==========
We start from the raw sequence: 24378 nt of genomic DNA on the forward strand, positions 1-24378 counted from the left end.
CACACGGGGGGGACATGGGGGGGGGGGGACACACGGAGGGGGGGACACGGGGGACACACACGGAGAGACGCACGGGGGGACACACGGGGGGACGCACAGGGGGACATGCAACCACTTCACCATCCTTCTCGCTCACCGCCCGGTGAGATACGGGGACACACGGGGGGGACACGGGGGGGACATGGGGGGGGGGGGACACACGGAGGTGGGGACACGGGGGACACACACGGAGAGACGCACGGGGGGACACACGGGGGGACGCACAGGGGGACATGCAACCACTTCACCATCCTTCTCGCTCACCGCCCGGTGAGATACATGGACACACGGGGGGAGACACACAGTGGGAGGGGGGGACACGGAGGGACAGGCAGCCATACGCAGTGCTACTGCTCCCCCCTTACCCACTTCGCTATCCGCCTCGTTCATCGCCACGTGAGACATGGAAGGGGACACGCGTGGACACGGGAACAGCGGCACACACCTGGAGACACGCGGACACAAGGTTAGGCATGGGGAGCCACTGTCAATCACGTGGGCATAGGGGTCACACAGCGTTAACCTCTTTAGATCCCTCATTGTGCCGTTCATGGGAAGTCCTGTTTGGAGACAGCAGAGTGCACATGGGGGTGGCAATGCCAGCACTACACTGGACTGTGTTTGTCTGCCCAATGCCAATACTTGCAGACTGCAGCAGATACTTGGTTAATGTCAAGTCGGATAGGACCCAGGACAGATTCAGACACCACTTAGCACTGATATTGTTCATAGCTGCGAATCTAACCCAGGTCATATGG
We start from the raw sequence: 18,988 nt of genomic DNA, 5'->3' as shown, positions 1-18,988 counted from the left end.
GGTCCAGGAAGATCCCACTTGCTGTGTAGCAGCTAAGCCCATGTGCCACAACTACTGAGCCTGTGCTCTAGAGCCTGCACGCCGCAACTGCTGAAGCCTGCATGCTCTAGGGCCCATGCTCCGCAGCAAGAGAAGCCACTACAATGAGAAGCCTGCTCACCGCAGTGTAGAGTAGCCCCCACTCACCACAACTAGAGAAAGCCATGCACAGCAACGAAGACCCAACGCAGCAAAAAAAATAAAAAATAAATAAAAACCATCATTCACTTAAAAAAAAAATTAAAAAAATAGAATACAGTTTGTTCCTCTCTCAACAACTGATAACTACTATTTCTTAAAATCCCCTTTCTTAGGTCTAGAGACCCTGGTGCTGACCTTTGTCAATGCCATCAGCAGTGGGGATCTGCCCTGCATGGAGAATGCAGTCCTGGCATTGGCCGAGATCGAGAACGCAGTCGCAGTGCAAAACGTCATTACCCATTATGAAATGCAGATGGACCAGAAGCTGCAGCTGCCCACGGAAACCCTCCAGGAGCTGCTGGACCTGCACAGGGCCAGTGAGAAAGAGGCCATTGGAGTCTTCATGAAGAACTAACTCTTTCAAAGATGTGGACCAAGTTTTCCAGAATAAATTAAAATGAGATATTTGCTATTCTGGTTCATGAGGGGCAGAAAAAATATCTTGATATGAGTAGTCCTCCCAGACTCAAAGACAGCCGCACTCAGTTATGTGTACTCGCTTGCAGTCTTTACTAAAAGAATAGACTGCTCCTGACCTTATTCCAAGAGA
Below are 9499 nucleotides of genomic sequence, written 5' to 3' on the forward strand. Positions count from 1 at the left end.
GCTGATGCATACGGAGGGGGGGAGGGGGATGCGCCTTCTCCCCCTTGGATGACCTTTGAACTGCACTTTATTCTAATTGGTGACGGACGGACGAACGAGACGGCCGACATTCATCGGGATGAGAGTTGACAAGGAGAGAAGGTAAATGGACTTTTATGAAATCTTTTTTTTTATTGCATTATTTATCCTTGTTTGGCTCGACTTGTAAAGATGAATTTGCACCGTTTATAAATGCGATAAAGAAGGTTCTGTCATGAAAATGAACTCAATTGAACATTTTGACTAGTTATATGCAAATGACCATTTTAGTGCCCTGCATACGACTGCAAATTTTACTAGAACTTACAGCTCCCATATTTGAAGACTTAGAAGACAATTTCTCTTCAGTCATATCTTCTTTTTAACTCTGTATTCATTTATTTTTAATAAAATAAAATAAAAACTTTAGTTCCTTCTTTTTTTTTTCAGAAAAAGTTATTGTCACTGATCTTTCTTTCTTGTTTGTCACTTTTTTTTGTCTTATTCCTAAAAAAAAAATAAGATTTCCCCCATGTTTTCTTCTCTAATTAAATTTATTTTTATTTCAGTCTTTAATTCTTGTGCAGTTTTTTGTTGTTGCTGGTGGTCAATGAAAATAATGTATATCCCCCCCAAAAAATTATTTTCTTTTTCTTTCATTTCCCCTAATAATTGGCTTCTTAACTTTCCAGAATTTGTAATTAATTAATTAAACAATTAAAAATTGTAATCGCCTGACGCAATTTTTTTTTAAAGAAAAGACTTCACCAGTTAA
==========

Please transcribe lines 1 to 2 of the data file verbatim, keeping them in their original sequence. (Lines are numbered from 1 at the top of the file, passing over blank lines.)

We start from the raw sequence: 24378 nt of genomic DNA on the forward strand, positions 1-24378 counted from the left end.
CACACGGGGGGGACATGGGGGGGGGGGGACACACGGAGGGGGGGACACGGGGGACACACACGGAGAGACGCACGGGGGGACACACGGGGGGACGCACAGGGGGACATGCAACCACTTCACCATCCTTCTCGCTCACCGCCCGGTGAGATACGGGGACACACGGGGGGGACACGGGGGGGACATGGGGGGGGGGGGACACACGGAGGTGGGGACACGGGGGACACACACGGAGAGACGCACGGGGGGACACACGGGGGGACGCACAGGGGGACATGCAACCACTTCACCATCCTTCTCGCTCACCGCCCGGTGAGATACATGGACACACGGGGGGAGACACACAGTGGGAGGGGGGGACACGGAGGGACAGGCAGCCATACGCAGTGCTACTGCTCCCCCCTTACCCACTTCGCTATCCGCCTCGTTCATCGCCACGTGAGACATGGAAGGGGACACGCGTGGACACGGGAACAGCGGCACACACCTGGAGACACGCGGACACAAGGTTAGGCATGGGGAGCCACTGTCAATCACGTGGGCATAGGGGTCACACAGCGTTAACCTCTTTAGATCCCTCATTGTGCCGTTCATGGGAAGTCCTGTTTGGAGACAGCAGAGTGCACATGGGGGTGGCAATGCCAGCACTACACTGGACTGTGTTTGTCTGCCCAATGCCAATACTTGCAGACTGCAGCAGATACTTGGTTAATGTCAAGTCGGATAGGACCCAGGACAGATTCAGACACCACTTAGCACTGATATTGTTCATAGCTGCGAATCTAACCCAGGTCATATGG